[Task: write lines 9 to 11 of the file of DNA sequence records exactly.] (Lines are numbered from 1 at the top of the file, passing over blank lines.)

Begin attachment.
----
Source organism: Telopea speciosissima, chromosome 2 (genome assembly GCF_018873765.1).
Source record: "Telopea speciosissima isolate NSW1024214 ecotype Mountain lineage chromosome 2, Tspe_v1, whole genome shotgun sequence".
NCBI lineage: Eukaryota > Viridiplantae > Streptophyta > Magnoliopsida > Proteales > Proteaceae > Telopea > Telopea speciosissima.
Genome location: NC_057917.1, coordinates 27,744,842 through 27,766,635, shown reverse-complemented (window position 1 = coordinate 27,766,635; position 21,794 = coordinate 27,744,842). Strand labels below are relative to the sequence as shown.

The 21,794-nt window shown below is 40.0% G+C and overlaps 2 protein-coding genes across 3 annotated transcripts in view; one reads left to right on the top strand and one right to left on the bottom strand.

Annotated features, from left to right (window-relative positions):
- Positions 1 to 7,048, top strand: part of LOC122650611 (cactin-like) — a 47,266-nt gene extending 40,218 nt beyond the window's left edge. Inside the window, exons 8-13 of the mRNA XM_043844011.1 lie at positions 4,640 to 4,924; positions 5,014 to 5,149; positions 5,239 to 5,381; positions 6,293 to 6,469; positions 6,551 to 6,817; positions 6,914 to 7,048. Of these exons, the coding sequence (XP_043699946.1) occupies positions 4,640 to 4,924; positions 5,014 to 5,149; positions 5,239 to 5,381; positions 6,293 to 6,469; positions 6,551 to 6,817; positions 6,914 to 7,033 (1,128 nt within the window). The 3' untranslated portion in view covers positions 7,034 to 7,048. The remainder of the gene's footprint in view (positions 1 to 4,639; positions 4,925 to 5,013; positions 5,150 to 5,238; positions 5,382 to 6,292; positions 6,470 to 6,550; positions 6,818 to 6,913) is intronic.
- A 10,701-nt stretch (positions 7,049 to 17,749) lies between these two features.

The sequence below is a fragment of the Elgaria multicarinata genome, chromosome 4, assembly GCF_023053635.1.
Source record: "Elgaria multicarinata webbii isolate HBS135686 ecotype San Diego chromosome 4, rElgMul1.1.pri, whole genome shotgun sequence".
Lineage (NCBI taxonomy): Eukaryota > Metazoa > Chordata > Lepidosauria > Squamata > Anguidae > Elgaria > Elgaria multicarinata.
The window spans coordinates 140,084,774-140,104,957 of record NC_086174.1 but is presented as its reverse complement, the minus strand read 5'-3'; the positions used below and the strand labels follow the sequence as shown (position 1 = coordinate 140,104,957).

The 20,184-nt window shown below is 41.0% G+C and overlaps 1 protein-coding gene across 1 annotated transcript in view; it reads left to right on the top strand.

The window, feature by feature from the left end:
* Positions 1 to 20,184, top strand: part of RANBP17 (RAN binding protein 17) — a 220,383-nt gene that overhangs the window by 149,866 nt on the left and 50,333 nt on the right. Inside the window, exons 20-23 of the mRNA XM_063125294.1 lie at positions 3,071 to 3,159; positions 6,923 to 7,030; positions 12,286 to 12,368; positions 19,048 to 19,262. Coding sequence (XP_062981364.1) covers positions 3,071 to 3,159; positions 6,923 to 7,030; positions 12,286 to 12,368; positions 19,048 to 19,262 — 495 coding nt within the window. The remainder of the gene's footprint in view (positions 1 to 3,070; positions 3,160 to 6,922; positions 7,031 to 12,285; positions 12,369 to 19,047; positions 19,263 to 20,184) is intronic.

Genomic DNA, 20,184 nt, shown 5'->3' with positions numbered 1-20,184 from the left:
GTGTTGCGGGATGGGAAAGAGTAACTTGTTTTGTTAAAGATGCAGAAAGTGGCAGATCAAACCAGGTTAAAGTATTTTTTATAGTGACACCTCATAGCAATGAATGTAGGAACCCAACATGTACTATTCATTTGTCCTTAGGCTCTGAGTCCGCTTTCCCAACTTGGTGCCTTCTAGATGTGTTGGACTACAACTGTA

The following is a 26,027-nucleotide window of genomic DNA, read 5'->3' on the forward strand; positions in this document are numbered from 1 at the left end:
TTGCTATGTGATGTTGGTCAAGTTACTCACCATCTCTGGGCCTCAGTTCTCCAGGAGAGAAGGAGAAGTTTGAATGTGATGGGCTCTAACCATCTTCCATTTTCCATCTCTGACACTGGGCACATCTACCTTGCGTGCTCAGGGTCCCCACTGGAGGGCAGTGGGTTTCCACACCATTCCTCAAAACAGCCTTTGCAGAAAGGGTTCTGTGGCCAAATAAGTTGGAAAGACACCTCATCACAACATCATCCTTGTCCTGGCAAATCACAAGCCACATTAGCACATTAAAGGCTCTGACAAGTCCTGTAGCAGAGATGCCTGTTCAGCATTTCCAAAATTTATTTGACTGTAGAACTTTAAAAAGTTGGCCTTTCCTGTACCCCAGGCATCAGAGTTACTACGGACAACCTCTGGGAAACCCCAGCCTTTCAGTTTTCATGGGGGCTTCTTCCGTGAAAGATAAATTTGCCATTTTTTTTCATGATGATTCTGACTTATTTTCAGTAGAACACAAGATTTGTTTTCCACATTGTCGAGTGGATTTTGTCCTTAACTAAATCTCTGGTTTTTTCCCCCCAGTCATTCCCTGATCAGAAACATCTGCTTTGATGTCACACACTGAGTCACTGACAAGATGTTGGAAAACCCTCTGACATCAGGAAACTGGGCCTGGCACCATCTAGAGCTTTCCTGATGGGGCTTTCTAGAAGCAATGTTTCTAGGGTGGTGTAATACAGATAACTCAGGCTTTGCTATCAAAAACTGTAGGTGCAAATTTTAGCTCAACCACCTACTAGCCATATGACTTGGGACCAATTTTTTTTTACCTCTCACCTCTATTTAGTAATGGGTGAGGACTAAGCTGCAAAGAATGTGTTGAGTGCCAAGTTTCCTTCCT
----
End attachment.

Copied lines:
The sequence below is a fragment of the Elgaria multicarinata genome, chromosome 4, assembly GCF_023053635.1.
Source record: "Elgaria multicarinata webbii isolate HBS135686 ecotype San Diego chromosome 4, rElgMul1.1.pri, whole genome shotgun sequence".
Lineage (NCBI taxonomy): Eukaryota > Metazoa > Chordata > Lepidosauria > Squamata > Anguidae > Elgaria > Elgaria multicarinata.